Wednesday, December 18, 2013

Thoughts on Privacy and Personal Boundaries


We are all connected but we also exist individually. We have individual lives and with that comes the need for individual boundaries. Personal boundaries are important for our personal growth. With personal boundaries, we can concentrate our efforts on a specific desire or state. It is the personal boundary that helps us focus and keeps our energy and intentions from scattering.

Privacy is an aspect of personal boundaries. No one has a right to demand that we admit our thoughts and feelings. When we want to keep information private for a reason, we usually do not feel the desire to express and share that information. This intention is not based on greed or hoarding, and it is not based on fear. What I am referring to is a genuine desire to keep information to yourself because it helps you grow and you are genuinely happy with that decision.

How can this be so?

Maybe someone has a disease or internal conflict. They might want to keep that disease or conflict private so that they can work on it themselves without the interruption of others' intentions. Sometimes it is easier to deal with inner conflict without a barrage of other people's opinions blowing things out of our sense of proportion. Sometimes it is easier to deal with internal conflict without a barrage of other people's judgement or praise or sympathy. It is easier to find the inner calmness and clarity needed to dissolve and move through inner conflict when we look deep within ourselves. Of course, if someone wants help, they shall ask. But if one genuinely does not care for the help of others, privacy is a right and a personal boundary that can be healthily maintained. Do not feel guilty if you want to preserve your privacy.

This also applies for personal achievements. Not to be confused with greed or hoarding, if someone is developing a project or technique, it is usually in their best interest to maintain a sense of privacy surrounding that project. This allows for the concentration of effort to develop something that will ultimately be shared. A successful chef keeps his recipes guarded but his food is available to all. An inventor wants his project to be accessible to the world but he keeps his blueprints to himself. Those foods and those inventions can be analyzed and recreated by careful observers who study those products, but ultimately, it was privacy that funneled the route to success.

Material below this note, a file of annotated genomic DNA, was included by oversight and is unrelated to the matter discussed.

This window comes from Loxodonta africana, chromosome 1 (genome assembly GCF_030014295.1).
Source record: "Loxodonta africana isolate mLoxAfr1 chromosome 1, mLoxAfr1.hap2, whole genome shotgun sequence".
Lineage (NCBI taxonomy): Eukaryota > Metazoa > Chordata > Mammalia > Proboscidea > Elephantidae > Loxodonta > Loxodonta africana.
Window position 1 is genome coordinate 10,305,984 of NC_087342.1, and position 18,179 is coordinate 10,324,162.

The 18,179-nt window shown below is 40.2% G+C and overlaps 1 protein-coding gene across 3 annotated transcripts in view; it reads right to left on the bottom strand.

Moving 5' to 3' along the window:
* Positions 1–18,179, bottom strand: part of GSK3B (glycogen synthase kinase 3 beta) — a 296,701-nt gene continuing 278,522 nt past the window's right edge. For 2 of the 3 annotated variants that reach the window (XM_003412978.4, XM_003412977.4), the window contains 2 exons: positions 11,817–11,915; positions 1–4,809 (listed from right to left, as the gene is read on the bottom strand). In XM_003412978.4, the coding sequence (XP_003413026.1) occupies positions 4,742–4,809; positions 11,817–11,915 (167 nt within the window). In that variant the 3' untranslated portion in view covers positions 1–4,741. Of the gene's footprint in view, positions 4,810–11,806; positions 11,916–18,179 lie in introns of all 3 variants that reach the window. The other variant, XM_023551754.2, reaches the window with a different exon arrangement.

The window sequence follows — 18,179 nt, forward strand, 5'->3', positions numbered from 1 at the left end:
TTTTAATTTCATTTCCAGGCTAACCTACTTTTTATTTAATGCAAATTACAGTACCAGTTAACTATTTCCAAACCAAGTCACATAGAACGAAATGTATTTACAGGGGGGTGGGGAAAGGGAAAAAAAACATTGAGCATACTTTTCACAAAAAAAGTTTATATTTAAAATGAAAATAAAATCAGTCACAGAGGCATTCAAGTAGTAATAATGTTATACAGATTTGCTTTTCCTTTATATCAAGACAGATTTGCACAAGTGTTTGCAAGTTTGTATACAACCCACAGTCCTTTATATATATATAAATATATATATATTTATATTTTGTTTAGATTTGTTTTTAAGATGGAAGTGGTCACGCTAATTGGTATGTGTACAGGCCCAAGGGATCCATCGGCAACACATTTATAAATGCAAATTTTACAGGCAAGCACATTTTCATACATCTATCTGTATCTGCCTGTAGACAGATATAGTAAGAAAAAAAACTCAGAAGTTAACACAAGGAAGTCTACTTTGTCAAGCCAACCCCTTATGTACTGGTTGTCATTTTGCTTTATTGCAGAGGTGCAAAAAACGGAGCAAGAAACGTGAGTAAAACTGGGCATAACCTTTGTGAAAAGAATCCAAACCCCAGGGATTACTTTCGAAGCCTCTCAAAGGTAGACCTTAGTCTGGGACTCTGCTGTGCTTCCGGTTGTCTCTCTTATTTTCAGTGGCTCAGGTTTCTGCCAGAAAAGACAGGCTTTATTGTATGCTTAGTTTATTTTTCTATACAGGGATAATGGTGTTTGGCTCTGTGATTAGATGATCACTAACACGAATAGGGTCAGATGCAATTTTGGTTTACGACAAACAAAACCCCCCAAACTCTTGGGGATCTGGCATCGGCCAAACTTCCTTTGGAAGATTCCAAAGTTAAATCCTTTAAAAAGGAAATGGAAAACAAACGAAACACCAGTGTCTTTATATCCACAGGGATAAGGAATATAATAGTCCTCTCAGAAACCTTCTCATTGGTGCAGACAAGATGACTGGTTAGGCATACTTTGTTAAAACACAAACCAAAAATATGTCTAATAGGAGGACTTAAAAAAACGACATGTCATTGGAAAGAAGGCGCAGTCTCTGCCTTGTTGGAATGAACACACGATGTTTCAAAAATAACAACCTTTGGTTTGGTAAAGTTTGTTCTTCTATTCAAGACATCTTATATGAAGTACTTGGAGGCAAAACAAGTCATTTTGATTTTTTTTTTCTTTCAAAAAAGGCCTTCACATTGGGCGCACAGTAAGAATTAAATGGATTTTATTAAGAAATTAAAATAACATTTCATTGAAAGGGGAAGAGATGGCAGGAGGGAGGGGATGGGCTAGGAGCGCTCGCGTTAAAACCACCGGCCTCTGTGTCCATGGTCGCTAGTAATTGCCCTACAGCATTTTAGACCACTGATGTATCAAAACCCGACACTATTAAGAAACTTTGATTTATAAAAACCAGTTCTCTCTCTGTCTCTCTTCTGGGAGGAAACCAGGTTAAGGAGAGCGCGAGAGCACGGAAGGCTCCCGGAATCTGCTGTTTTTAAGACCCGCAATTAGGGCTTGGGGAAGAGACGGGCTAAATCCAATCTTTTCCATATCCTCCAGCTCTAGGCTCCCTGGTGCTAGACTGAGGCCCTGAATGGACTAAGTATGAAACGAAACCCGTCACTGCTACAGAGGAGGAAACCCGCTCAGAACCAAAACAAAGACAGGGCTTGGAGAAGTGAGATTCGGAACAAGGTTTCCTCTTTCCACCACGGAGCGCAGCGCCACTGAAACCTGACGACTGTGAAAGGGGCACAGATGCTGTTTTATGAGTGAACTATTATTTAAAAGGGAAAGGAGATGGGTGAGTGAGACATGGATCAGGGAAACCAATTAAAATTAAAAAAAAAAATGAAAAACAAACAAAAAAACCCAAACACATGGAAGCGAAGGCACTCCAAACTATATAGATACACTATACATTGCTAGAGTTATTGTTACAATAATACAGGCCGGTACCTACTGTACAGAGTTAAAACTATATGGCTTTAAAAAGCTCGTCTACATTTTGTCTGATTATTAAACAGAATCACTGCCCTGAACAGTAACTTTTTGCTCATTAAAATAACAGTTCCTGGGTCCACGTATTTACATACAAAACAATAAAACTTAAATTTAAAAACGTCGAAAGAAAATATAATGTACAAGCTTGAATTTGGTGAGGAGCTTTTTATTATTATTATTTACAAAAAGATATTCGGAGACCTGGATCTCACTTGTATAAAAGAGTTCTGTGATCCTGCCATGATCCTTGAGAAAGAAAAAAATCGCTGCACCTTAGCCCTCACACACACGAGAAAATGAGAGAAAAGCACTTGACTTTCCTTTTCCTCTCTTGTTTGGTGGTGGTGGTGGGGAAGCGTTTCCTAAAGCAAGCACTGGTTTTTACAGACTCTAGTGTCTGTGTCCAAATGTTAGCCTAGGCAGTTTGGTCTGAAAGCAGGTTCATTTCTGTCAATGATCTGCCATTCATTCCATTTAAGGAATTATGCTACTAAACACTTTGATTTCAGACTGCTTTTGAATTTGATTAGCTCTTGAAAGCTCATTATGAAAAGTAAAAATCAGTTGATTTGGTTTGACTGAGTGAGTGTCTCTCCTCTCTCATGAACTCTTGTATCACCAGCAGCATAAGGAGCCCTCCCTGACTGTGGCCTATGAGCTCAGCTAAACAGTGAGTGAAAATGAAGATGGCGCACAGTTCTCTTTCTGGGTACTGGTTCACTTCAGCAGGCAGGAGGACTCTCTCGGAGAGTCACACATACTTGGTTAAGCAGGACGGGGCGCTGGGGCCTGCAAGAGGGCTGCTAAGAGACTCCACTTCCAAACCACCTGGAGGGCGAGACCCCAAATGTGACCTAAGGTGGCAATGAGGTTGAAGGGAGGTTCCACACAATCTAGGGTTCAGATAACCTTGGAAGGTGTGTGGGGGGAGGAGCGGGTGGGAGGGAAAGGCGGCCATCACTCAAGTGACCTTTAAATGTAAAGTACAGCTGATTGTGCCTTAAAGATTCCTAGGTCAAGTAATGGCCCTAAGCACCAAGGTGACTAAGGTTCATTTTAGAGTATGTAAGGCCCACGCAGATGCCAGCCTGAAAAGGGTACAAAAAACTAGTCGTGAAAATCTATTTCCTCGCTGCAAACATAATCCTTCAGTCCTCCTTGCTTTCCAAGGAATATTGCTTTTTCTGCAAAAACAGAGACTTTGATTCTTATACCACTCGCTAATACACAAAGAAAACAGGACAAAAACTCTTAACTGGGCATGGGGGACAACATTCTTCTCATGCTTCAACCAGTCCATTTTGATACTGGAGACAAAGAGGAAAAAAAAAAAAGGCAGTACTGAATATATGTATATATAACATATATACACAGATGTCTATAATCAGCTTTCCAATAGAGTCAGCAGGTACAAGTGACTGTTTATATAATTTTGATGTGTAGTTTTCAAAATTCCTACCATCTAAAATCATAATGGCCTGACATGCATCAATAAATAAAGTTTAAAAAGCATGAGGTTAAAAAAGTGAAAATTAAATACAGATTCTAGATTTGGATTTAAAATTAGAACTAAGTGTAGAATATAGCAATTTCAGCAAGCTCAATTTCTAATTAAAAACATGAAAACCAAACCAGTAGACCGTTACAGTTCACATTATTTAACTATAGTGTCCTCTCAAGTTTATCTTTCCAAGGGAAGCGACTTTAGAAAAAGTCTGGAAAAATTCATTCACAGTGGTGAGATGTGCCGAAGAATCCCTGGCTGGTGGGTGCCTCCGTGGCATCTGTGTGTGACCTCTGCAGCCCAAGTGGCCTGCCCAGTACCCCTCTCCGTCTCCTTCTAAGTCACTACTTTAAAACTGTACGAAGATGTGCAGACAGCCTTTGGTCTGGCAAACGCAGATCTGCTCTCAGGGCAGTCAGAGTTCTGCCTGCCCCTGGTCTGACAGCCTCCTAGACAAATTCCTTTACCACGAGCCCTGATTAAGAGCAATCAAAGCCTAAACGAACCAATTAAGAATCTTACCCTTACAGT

Privacy also applies to personal life. Is there not a reason why private parts are considered private? Nudity is natural but is there not a sense of comfort and security gained from keeping your body private, and is there not a healthy sense of power over your life that comes with the power of choosing what aspects of yourself are clothes and what aspects of yourself are exposed? Privacy must be respected. One can not demand that another expose what they desire to keep private, unless that privacy impedes on another or that privacy is ultimately detrimental. Of course it is not healthy to keep a crime private or to keep a resource that can help others private, but in this world, that is where personal decision and judgment comes into play. That being said, I speak not of the extreme situations in this article.

Privacy really is about healthy boundaries. Privacy is an aspect of personal boundaries that promotes growth and promotes development. There is a beauty to inner journey and privacy protects that inner journey. We are one but we are also individuals in this realm. A healthy sense of privacy allows healthy growth.